This reservoir is assumed to be always in equilibrium state, so its temperature is defined at all stages of the cyclic process. $\delta Q$ is just element of heat accepted by the system from the reservoir during infinitesimal change of system's state along the cyclic process.

I don't know how to prove the general form of the Clausius theorem where $T$ changes arbitrarily during the cycle.

The method that you mention - introducing fake Carnot cycles whose outline approximates the actual sequence of states - works trivially only for systems whose state is given by two quantities such as $p,V$; then, isotherms and adiabats are sufficient to arrive at any desired point close to the actual path and the difference in integrals can be shown to converge to zero. Mathematically, the straight path can be replaced by jagged path because the integral in 2D space does not depend on the path, only on endpoints ($dQ/T$ turns out to be integrable and thus defines a function of state $S$, called entropy).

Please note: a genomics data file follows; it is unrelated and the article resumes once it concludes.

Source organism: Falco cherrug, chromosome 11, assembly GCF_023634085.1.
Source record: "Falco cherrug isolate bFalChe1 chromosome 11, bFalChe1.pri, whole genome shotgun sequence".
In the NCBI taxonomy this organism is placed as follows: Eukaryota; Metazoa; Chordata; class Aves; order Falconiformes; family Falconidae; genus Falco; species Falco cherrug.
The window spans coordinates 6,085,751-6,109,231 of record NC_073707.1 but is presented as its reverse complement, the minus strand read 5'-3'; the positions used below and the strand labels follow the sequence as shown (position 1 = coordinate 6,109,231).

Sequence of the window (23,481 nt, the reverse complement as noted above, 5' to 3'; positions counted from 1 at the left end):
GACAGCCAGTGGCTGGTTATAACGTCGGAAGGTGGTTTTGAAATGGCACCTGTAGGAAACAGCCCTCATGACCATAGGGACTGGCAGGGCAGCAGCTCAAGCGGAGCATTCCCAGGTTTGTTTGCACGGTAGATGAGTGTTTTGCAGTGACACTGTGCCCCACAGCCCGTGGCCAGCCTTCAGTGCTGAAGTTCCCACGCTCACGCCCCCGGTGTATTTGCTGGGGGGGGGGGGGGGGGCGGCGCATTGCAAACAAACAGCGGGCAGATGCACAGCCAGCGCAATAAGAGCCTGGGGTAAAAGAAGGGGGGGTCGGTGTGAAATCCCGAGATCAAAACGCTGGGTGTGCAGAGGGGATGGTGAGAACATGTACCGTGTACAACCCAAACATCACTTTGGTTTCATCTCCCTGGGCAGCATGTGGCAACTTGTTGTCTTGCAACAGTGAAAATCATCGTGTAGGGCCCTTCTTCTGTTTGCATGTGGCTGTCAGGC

But for more than two-variable systems, as far as I know there is no reason in general to believe that by using only isotherms and adiabats we can approximate the original path and have the difference in integrals go to zero. So, the method of fake Carnot cycles lacks crucial ingredient to work. However, it is widely believed that the relation $dQ = TdS$ is valid even in this multi-dimensional case, so again the integral does not depend on path, only on endpoints and entropy can be defined. It is often stated that this is a result of general statement of 2nd law of thermodynamics. However, it is a great extrapolation of experience with simple systems; it is hard to directly verify it for all multidimensional systems.